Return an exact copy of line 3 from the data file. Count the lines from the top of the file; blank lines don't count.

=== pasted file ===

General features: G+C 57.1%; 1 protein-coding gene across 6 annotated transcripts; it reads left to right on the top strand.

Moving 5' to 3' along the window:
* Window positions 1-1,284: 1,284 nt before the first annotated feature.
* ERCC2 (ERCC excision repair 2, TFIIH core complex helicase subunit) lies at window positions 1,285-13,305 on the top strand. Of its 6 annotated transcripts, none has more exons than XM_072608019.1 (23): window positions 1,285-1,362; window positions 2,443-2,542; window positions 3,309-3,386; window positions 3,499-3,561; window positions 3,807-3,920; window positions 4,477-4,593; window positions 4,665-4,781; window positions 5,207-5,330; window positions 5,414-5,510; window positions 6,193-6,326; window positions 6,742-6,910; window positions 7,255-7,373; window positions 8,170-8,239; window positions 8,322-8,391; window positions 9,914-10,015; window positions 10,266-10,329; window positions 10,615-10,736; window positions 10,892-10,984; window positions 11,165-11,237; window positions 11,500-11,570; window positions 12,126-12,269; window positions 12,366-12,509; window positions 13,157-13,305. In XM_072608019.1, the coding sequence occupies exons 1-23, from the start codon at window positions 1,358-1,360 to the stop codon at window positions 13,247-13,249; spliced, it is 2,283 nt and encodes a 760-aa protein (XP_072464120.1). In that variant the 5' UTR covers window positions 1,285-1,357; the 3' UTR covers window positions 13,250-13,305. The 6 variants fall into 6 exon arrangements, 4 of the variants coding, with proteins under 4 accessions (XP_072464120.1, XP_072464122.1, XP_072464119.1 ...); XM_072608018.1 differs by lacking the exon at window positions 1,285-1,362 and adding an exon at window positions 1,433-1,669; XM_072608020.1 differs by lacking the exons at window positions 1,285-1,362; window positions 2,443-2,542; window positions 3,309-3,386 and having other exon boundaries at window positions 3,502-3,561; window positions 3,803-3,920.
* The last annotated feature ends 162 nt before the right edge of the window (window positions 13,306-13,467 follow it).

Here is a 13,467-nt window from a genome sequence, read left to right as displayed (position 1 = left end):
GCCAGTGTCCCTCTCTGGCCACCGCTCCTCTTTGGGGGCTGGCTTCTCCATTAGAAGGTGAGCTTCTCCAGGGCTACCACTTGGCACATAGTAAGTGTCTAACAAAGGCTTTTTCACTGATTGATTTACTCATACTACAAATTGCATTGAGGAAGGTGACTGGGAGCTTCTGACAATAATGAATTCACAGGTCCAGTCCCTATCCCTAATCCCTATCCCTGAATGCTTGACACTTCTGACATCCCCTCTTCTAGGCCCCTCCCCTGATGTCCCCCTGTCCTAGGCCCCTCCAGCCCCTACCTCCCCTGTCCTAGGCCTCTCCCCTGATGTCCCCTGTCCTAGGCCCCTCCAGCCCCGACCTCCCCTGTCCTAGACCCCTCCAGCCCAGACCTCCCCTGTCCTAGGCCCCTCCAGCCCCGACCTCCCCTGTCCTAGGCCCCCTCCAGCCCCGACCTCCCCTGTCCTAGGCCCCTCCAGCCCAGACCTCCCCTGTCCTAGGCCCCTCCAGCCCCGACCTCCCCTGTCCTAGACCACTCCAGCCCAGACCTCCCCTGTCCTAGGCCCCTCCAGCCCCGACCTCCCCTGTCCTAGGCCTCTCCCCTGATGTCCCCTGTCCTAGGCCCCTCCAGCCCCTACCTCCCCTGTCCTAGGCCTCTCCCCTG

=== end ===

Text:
* Window positions 1-1,284: 1,284 nt before the first annotated feature.